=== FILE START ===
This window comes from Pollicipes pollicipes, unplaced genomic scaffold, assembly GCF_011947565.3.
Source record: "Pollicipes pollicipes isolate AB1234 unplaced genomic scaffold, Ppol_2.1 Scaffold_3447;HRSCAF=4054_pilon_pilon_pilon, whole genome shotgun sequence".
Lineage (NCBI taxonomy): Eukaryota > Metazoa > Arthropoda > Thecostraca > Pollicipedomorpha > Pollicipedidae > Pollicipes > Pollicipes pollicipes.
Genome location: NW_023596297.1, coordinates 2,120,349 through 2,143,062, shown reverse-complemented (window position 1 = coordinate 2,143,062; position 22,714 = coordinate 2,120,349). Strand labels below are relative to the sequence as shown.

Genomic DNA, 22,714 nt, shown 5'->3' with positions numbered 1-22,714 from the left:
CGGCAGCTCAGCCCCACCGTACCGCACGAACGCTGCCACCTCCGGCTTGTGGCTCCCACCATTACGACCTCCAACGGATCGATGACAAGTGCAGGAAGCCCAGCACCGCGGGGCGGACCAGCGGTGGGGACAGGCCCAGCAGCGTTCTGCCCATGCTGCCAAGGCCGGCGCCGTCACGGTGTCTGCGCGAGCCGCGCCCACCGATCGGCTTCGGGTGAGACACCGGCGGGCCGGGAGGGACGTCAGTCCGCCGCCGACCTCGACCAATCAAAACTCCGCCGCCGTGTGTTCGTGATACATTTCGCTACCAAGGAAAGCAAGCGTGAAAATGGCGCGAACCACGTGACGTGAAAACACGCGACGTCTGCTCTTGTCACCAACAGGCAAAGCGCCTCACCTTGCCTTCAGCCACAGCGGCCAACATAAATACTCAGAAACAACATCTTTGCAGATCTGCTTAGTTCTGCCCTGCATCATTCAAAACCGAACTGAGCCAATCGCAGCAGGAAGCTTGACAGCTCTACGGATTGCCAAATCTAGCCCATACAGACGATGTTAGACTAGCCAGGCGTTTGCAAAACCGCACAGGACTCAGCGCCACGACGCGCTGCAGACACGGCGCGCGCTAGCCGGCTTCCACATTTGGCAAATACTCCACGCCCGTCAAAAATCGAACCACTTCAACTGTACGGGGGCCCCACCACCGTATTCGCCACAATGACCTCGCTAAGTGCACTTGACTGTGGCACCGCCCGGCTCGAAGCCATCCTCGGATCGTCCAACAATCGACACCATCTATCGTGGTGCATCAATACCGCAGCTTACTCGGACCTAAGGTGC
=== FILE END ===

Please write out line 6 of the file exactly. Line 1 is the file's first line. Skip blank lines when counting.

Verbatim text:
CGGCAGCTCAGCCCCACCGTACCGCACGAACGCTGCCACCTCCGGCTTGTGGCTCCCACCATTACGACCTCCAACGGATCGATGACAAGTGCAGGAAGCCCAGCACCGCGGGGCGGACCAGCGGTGGGGACAGGCCCAGCAGCGTTCTGCCCATGCTGCCAAGGCCGGCGCCGTCACGGTGTCTGCGCGAGCCGCGCCCACCGATCGGCTTCGGGTGAGACACCGGCGGGCCGGGAGGGACGTCAGTCCGCCGCCGACCTCGACCAATCAAAACTCCGCCGCCGTGTGTTCGTGATACATTTCGCTACCAAGGAAAGCAAGCGTGAAAATGGCGCGAACCACGTGACGTGAAAACACGCGACGTCTGCTCTTGTCACCAACAGGCAAAGCGCCTCACCTTGCCTTCAGCCACAGCGGCCAACATAAATACTCAGAAACAACATCTTTGCAGATCTGCTTAGTTCTGCCCTGCATCATTCAAAACCGAACTGAGCCAATCGCAGCAGGAAGCTTGACAGCTCTACGGATTGCCAAATCTAGCCCATACAGACGATGTTAGACTAGCCAGGCGTTTGCAAAACCGCACAGGACTCAGCGCCACGACGCGCTGCAGACACGGCGCGCGCTAGCCGGCTTCCACATTTGGCAAATACTCCACGCCCGTCAAAAATCGAACCACTTCAACTGTACGGGGGCCCCACCACCGTATTCGCCACAATGACCTCGCTAAGTGCACTTGACTGTGGCACCGCCCGGCTCGAAGCCATCCTCGGATCGTCCAACAATCGACACCATCTATCGTGGTGCATCAATACCGCAGCTTACTCGGACCTAAGGTGC